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Letter to the Editor

Lithium Treatment of Chronic Nail Biting

Verinder Sharma, MBBS, FRCPC, and Christina Sommerdyk, MSc

Published: June 15, 2014

Lithium Treatment of Chronic Nail Biting

To the Editor: Nail biting or onychophagia has been variously described as a habit to release tension, self-mutilation behavior, or an impulse control disorder. In the DSM-5, nail biting is classified as an obsessive-compulsive and related disorder.1 Studies have found that between 28% and 33% of children between ages 7 and 10 years, 44% of adolescents, and 19%-29% of young adults engage in nail biting.2 Nail biting usually occurs in combination with other problematic body-focused repetitive behaviors such as hair pulling disorder and skin picking disorder. Nail biting in adults is underrecognized because patients often fail to seek help due to feelings of shame and embarrassment, and, consequently, the disorder has received little attention in the psychiatric literature.

In most cases, nail biting seems to be only a cosmetic issue, and no treatment is required. But, in severe cases, untreated nail biting can result in a host of complications such as severe damage to the cuticles and nails, paronychia and secondary bacterial infection, dental problems, and temporomandibular dysfunction.3 Studies on drug treatment of nail biting are sparse and limited to antidepressants and N-acetylcysteine.4 We present a case of chronic, severe onychophagia comorbid with bipolar II disorder and substance use disorder and discuss the successful treatment of these disorders with lithium monotherapy.

Case report. Ms A, a 28-year-old woman, was referred by her family physician for assessment and management of depression. She met DSM-5 criteria for bipolar II disorder and was noted to be in remission for substance use disorder (alcohol dependence and cocaine use). At the time of initial assessment, Ms A endorsed various symptoms of depression including thoughts of suicide. Due to concerns regarding her safety, lithium 900 mg daily was started, and the dose was optimized to achieve a serum level of 0.7 mmol/L. Within 2 months of lithium treatment, Ms A experienced remission of depression and has been symptom free for 2 years. A serendipitous finding was remission of symptoms of chronic nail biting that Ms A had struggled with since she was 12 years old. Various strategies including habit reversal training, self-monitoring, and competing response had been ineffective.5 The condition was severe because Ms A had to regularly cover the nail beds with Band-Aids to control the bleeding. Moreover, it affected her self-esteem and caused a great deal of emotional distress. The marked improvement following lithium treatment was noted by Ms A’s family and friends, who had not seen her undamaged nails in at least 15 years.

Clomipramine and selective serotonin reuptake inhibitors are generally recommended in severe cases of nail biting, but the use of these drugs can cause treatment-emergent mania in individuals with bipolar disorder. Thus, the drug choice for onychophagia should be informed by the nature of the comorbid psychiatric disorder. There are reports of effectiveness of lithium in body-focused repetitive behaviors such as hair pulling disorder and skin picking disorder with comorbid bipolar disorder. It is not known if lithium is effective in patients with onychophagia in the absence of bipolar disorder. To our knowledge, this is the first reported case of lithium effectiveness in nail biting. Studies are needed to clarify the role of lithium in the management of severe nail biting in the absence of comorbid bipolar disorder.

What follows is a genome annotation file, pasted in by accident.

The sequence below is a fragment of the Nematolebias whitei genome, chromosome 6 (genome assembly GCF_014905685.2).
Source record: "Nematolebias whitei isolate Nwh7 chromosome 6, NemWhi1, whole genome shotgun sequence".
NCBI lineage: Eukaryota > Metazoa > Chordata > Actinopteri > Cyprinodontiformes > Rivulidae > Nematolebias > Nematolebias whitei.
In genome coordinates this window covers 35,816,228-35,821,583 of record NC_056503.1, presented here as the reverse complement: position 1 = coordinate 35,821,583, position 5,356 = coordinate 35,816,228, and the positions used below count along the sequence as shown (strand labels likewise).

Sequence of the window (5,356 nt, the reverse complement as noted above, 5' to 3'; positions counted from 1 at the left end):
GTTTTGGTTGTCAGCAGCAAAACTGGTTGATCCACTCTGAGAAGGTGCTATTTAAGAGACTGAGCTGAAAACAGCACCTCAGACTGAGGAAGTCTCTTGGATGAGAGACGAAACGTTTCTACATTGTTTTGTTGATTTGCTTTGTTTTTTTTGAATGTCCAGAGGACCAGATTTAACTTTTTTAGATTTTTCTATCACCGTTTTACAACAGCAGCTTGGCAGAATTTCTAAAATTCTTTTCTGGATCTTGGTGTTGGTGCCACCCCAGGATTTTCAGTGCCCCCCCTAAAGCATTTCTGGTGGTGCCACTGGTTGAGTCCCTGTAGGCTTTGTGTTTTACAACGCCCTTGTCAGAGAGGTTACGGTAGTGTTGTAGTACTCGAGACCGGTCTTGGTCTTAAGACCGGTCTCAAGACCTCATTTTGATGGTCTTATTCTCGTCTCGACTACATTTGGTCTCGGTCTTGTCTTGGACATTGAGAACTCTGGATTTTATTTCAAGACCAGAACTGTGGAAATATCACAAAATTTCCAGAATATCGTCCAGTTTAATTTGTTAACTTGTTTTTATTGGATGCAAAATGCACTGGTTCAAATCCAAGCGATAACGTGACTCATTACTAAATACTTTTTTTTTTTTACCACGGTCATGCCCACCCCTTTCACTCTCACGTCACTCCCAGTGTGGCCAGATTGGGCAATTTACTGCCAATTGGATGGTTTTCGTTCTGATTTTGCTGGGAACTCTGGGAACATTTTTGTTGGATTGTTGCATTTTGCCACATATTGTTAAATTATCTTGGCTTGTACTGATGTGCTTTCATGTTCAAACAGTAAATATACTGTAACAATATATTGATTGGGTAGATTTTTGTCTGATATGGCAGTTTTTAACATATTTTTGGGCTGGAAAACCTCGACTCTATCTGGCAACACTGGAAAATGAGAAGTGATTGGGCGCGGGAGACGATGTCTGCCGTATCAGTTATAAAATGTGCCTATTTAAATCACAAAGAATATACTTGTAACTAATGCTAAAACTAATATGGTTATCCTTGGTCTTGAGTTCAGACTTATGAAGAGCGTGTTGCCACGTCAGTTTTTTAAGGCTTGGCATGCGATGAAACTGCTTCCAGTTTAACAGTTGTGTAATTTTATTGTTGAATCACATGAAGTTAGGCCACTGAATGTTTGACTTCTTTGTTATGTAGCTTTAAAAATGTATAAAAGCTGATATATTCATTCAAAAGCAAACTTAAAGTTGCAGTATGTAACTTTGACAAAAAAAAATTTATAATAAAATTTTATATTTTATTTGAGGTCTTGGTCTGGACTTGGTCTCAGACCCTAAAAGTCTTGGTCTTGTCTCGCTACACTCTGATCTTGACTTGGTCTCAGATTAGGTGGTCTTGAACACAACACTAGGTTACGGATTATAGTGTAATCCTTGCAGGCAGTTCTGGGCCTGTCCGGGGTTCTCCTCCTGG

1. American Psychiatric Association. Diagnostic and Statistical Manual of Mental Disorders, Fifth Edition. Washington, DC: American Psychiatric Association; 2013.

2. Leung AK, Robson WL. Nailbiting. Clin Pediatr (Phila). 1990;29(12):690-692. PubMed doi:10.1177/000992289002901201

3. Baydaş B, Uslu H, Yavuz I, et al. Effect of a chronic nail-biting habit on the oral carriage of Enterobacteriaceae. Oral Microbiol Immunol. 2007;22(1):1-4. PubMed doi:10.1111/j.1399-302X.2007.00291.x

4. Pacan P, Grzesiak M, Reich A, et al. Onychophagia as a spectrum of obsessive-compulsive disorder. Acta Derm Venereol. 2009;89(3):278-280. PubMed doi:10.2340/00015555-0646

5. Arnowitz B. Psychotherapies for compulsive self-injurious behavior. In: Simeon D, Hollander E, eds. Self-Injurious Behaviors: Assessment and Treatment. Washington, DC: American Psychiatric Publishing; 2001:97-112.

Verinder Sharma, MBBS, FRCPC

Christina Sommerdyk, MSc

Author affiliations: Department of Psychiatry, Western University, London, Ontario, Canada (Dr Sharma); and Mood and Anxiety Disorders Program, Regional Mental Health Care, London, Ontario, Canada (Ms Sommerdyk).

Potential conflicts of interest: Dr Sharma has received grant/research support from Bristol-Myers Squibb and Eli Lilly and has served on speakers’ or advisory boards for AstraZeneca, Janssen, Lundbeck, Pfizer, Servier, and Sunovion. Ms Sommerdyk reports no conflicts of interest related to the subject of this letter.

Funding/support: None reported.

Published online: May 8, 2014.

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